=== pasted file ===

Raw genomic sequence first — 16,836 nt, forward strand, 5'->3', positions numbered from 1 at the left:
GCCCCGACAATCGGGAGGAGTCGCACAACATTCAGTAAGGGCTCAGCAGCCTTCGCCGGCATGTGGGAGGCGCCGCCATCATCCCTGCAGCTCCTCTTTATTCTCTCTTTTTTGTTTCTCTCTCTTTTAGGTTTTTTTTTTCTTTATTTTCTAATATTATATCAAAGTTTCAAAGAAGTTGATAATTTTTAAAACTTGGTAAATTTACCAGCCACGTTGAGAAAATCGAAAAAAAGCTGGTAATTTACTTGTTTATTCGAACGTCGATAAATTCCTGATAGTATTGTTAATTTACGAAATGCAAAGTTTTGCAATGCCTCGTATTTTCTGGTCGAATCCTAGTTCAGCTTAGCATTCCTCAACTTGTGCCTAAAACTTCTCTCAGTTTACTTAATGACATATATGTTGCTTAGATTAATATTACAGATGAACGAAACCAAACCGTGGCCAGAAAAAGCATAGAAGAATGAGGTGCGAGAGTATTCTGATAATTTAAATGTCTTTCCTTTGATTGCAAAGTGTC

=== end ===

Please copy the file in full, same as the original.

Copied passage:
Raw genomic sequence first — 16,836 nt, forward strand, 5'->3', positions numbered from 1 at the left:
GCCCCGACAATCGGGAGGAGTCGCACAACATTCAGTAAGGGCTCAGCAGCCTTCGCCGGCATGTGGGAGGCGCCGCCATCATCCCTGCAGCTCCTCTTTATTCTCTCTTTTTTGTTTCTCTCTCTTTTAGGTTTTTTTTTTCTTTATTTTCTAATATTATATCAAAGTTTCAAAGAAGTTGATAATTTTTAAAACTTGGTAAATTTACCAGCCACGTTGAGAAAATCGAAAAAAAGCTGGTAATTTACTTGTTTATTCGAACGTCGATAAATTCCTGATAGTATTGTTAATTTACGAAATGCAAAGTTTTGCAATGCCTCGTATTTTCTGGTCGAATCCTAGTTCAGCTTAGCATTCCTCAACTTGTGCCTAAAACTTCTCTCAGTTTACTTAATGACATATATGTTGCTTAGATTAATATTACAGATGAACGAAACCAAACCGTGGCCAGAAAAAGCATAGAAGAATGAGGTGCGAGAGTATTCTGATAATTTAAATGTCTTTCCTTTGATTGCAAAGTGTC